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Summary:

Facebook sends 13 times more clicks to news sites than Twitter in France, according to European internet monitor AT Internet Institute…

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Facebook sends 13 times more clicks to news sites than Twitter in France, according to European internet monitor AT Internet Institute

Twitter accounts for 0.1 percent of referrals to France’s top 12 news websites, whilst Facebook sends 1.3 percent…

For Twitter, that rate is consistent with what Hitwise found in the U.S. in March, when it said Twitter sends 0.14 percent of clicks to news and media sites, making it number 39 on the list of traffic-givers. But Facebook’s impact is less pronounced in France.

In May, Facebook was the number-seven referral giver to UK newspaper websites, according to the industry’s Newspaper Marketing Agency (see our interactive chart), but Twitter wasn’t even included in the list of 19.

In France, according to AT, Google’s influence is broadly similar to elsewhere – it gives 40.6 percent of referrals to French news sites.

Update: AT Internet has not clarified whether its findings include referrals from off-site services powered by Twitter’s API.

Update: And now AT has confirmed: “Our measures are not based on API and external applications. They are based only on the traffic between the website (Twitter or Facebook) and our customers’ websites.”

UK Newspaper Website Visitors
UK Newspaper Website Visitors

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  1. How do they count Twitter? If it’s from the domain, it will undercount as much comes from clients and uses of the API. More important yet, many — most — of the clicks come through shortners’ redirects. Bit.ly passed 4 billion clicks a month a few months ago, for example.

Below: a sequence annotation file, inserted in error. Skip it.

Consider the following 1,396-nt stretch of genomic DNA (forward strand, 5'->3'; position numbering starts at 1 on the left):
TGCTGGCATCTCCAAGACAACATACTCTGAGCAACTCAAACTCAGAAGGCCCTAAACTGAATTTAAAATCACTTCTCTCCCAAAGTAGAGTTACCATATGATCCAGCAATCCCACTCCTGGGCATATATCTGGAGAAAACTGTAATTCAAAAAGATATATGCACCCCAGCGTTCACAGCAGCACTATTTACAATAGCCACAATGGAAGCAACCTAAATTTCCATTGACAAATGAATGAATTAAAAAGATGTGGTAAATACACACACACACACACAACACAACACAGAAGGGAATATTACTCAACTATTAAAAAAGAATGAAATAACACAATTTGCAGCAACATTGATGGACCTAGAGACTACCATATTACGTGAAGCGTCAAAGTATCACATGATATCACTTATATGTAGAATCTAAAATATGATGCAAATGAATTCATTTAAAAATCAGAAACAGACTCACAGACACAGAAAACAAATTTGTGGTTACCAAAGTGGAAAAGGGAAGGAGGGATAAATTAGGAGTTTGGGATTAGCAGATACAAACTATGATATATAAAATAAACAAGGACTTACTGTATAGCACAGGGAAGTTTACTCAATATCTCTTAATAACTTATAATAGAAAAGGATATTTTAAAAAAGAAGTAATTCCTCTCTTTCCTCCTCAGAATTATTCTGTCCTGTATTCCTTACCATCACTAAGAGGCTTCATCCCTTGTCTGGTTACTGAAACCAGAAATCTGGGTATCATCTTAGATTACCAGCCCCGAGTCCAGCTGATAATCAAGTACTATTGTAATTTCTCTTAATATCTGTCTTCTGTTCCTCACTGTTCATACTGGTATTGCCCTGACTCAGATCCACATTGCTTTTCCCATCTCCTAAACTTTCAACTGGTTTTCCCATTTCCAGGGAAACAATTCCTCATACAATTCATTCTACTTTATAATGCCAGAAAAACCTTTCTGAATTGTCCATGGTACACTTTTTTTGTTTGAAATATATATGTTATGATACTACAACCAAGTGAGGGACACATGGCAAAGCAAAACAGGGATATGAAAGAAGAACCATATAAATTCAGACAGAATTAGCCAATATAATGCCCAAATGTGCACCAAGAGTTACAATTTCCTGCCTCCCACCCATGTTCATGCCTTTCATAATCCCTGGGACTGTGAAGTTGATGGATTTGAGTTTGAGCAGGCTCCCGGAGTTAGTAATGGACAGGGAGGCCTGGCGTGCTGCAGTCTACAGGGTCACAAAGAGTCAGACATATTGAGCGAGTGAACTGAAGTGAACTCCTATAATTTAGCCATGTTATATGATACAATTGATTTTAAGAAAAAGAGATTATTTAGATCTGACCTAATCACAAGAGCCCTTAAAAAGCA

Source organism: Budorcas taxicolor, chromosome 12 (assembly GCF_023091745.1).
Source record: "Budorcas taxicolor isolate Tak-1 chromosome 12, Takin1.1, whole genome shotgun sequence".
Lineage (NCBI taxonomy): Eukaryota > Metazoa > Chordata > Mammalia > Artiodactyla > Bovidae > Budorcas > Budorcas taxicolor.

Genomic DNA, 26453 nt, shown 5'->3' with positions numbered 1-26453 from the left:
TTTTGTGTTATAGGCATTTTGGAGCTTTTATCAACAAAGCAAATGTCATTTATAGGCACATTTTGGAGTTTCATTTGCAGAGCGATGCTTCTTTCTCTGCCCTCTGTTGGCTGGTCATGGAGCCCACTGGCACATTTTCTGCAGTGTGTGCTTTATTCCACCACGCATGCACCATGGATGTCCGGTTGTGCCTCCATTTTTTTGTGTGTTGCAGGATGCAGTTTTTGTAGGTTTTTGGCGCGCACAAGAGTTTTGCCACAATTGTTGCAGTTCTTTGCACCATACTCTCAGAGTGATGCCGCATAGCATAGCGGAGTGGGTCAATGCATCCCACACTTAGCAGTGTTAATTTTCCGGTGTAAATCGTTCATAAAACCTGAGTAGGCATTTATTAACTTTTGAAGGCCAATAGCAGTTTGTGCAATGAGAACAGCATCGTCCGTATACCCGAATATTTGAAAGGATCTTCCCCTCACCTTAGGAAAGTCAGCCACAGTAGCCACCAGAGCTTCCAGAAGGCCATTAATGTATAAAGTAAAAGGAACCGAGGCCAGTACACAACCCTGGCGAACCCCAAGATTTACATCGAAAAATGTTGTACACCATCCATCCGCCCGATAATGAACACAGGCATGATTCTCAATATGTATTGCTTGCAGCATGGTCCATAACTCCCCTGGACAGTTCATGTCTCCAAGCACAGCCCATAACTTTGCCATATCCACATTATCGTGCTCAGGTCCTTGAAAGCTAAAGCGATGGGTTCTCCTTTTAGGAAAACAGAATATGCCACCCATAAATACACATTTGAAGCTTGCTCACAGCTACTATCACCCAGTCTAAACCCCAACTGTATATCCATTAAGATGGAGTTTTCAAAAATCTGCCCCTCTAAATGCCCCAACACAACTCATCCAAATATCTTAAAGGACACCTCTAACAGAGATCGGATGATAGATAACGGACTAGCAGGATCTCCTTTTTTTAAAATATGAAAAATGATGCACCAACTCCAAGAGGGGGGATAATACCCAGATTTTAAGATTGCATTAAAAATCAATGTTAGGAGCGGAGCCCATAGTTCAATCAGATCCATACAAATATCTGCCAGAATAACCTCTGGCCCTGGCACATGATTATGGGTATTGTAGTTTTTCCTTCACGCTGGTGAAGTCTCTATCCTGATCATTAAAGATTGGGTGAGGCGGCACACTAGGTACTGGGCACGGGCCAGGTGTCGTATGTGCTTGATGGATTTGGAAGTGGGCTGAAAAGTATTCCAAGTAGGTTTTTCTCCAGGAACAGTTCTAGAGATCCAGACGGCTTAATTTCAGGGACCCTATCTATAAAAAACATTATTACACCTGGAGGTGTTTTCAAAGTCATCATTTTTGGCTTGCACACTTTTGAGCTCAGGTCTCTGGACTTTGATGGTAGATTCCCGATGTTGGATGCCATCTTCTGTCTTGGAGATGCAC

2. Services like bit.ly will allow for link tracking from each social network. Then traffic can be tracked form each social network & fair conclusions drawn from the data.

    In my case, Twitter provides 10 (ish) times the traffic than Facebook. Which makes sense to me as Twiiter users tend to follow accounts that interest them while Facebook users tend to follow people they know, with ‘fan’ pages cluttering their normal feeds.

    Of course, different things will work in different situations. Best to track activity as accurately as possible to discover what’s best for the company/individual rather than making blanket assumptions.

  3. I’d be interested to see this statistic applied to news less than 24 hours old.

  4. I absolutly agree with @Jeff Jarvis – I think they did not consider third-party-applications. They don’t trasmit a referrer.

  5. I’m sure this is absolutely true. But it is misleading. Firstly we note that from our own clients that Twiiter drives high quality user sessions – long times and high page sessions. It’s not just a numbers game and nor should it be.

    Secondly, Twitter I’m sure averaged out does so far not drive as much traffic as other medium. But like Slashdot back in the day, Digg, Reddit, and many others beside, it has the potential to drive huge volumes – if you have the right content and the right Twitter user discovers it.

    Neil

    http://www.vexeddigital.com

  6. twitter is the news. who needs news sites?

  7. I don’t see any mention of the relative sizes of the Twitter & Facebook audiences in France. Surely, that’s relevant. In the final research was there any analysis of the user sessions? As Neil notes, I think that would be very interesting to understand the value of users form each platform.

  8. This is total nonsense. If you talk to the leading news sites (certainly in the UK and US), thye will tell you that typically Facebook and Twitter were driving 3 to 6% of page traffic last year, and that was with the undercounting of Twitter traffic (as discussed by discussants above).

    In speaking with a major global news portal last month, they told me that referrals from Facebook (already in the double digit percentage points) were growing at 28% per month; and that from Twitter were growing at 22% per month.

  9. “Twitters impact on news in tiny” !! sounds dramatic. You forgot to say”in France” The headline should have been “Twitters impact on news in France is tiny”

    We must be moving beyond spin surely….

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